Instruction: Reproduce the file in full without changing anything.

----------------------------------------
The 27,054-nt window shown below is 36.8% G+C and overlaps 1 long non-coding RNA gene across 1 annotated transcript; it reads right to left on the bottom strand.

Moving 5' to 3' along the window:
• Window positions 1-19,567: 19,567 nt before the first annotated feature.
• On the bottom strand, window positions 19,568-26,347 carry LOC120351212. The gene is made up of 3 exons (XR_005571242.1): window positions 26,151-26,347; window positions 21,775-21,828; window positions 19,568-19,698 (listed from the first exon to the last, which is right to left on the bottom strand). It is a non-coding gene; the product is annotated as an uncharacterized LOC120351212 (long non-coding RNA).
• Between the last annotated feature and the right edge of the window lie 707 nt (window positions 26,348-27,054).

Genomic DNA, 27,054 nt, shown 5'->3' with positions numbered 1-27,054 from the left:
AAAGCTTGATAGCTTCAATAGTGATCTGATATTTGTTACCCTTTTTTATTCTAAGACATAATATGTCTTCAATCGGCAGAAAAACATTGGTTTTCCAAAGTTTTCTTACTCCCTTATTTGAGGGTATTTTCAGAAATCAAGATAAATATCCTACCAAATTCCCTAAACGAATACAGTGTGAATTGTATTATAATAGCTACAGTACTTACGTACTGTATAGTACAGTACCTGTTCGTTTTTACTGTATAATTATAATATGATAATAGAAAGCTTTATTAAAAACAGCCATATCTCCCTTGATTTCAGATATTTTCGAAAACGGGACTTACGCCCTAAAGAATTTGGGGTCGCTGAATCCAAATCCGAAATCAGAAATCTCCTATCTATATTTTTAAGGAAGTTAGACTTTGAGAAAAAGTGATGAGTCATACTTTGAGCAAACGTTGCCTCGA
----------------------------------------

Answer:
The 27,054-nt window shown below is 36.8% G+C and overlaps 1 long non-coding RNA gene across 1 annotated transcript; it reads right to left on the bottom strand.

Moving 5' to 3' along the window:
• Window positions 1-19,567: 19,567 nt before the first annotated feature.
• On the bottom strand, window positions 19,568-26,347 carry LOC120351212. The gene is made up of 3 exons (XR_005571242.1): window positions 26,151-26,347; window positions 21,775-21,828; window positions 19,568-19,698 (listed from the first exon to the last, which is right to left on the bottom strand). It is a non-coding gene; the product is annotated as an uncharacterized LOC120351212 (long non-coding RNA).
• Between the last annotated feature and the right edge of the window lie 707 nt (window positions 26,348-27,054).

Genomic DNA, 27,054 nt, shown 5'->3' with positions numbered 1-27,054 from the left:
AAAGCTTGATAGCTTCAATAGTGATCTGATATTTGTTACCCTTTTTTATTCTAAGACATAATATGTCTTCAATCGGCAGAAAAACATTGGTTTTCCAAAGTTTTCTTACTCCCTTATTTGAGGGTATTTTCAGAAATCAAGATAAATATCCTACCAAATTCCCTAAACGAATACAGTGTGAATTGTATTATAATAGCTACAGTACTTACGTACTGTATAGTACAGTACCTGTTCGTTTTTACTGTATAATTATAATATGATAATAGAAAGCTTTATTAAAAACAGCCATATCTCCCTTGATTTCAGATATTTTCGAAAACGGGACTTACGCCCTAAAGAATTTGGGGTCGCTGAATCCAAATCCGAAATCAGAAATCTCCTATCTATATTTTTAAGGAAGTTAGACTTTGAGAAAAAGTGATGAGTCATACTTTGAGCAAACGTTGCCTCGA